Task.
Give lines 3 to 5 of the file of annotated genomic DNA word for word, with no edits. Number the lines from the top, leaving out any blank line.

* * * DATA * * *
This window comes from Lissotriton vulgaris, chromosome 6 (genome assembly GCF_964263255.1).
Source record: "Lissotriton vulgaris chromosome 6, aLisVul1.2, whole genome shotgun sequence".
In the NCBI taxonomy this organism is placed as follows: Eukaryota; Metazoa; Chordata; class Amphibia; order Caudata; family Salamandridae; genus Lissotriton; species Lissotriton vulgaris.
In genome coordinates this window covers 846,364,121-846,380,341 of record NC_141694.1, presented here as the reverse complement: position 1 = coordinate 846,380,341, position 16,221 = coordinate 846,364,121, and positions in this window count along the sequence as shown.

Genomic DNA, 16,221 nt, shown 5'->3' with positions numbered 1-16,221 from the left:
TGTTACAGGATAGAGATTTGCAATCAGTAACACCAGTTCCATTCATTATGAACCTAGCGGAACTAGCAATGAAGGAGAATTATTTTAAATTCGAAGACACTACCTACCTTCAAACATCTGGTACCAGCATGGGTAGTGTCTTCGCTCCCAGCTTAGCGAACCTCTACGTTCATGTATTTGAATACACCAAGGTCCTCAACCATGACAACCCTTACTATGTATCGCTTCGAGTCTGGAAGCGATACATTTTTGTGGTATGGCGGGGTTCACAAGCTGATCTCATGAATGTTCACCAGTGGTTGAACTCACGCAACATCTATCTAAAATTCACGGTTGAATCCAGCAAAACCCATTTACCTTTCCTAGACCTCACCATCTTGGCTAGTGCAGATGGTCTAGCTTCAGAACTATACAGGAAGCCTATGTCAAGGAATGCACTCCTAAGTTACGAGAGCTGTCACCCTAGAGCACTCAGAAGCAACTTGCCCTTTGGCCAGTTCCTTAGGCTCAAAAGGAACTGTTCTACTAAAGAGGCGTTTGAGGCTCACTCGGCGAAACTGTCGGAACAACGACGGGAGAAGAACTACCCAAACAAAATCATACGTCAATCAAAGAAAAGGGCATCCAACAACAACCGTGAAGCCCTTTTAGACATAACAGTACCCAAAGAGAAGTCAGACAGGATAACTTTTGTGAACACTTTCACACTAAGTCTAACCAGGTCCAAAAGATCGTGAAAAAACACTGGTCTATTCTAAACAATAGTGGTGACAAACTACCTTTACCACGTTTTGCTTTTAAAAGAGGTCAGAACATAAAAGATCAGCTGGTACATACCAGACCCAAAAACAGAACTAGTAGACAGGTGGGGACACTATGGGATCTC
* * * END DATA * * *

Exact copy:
In the NCBI taxonomy this organism is placed as follows: Eukaryota; Metazoa; Chordata; class Amphibia; order Caudata; family Salamandridae; genus Lissotriton; species Lissotriton vulgaris.
In genome coordinates this window covers 846,364,121-846,380,341 of record NC_141694.1, presented here as the reverse complement: position 1 = coordinate 846,380,341, position 16,221 = coordinate 846,364,121, and positions in this window count along the sequence as shown.

Genomic DNA, 16,221 nt, shown 5'->3' with positions numbered 1-16,221 from the left: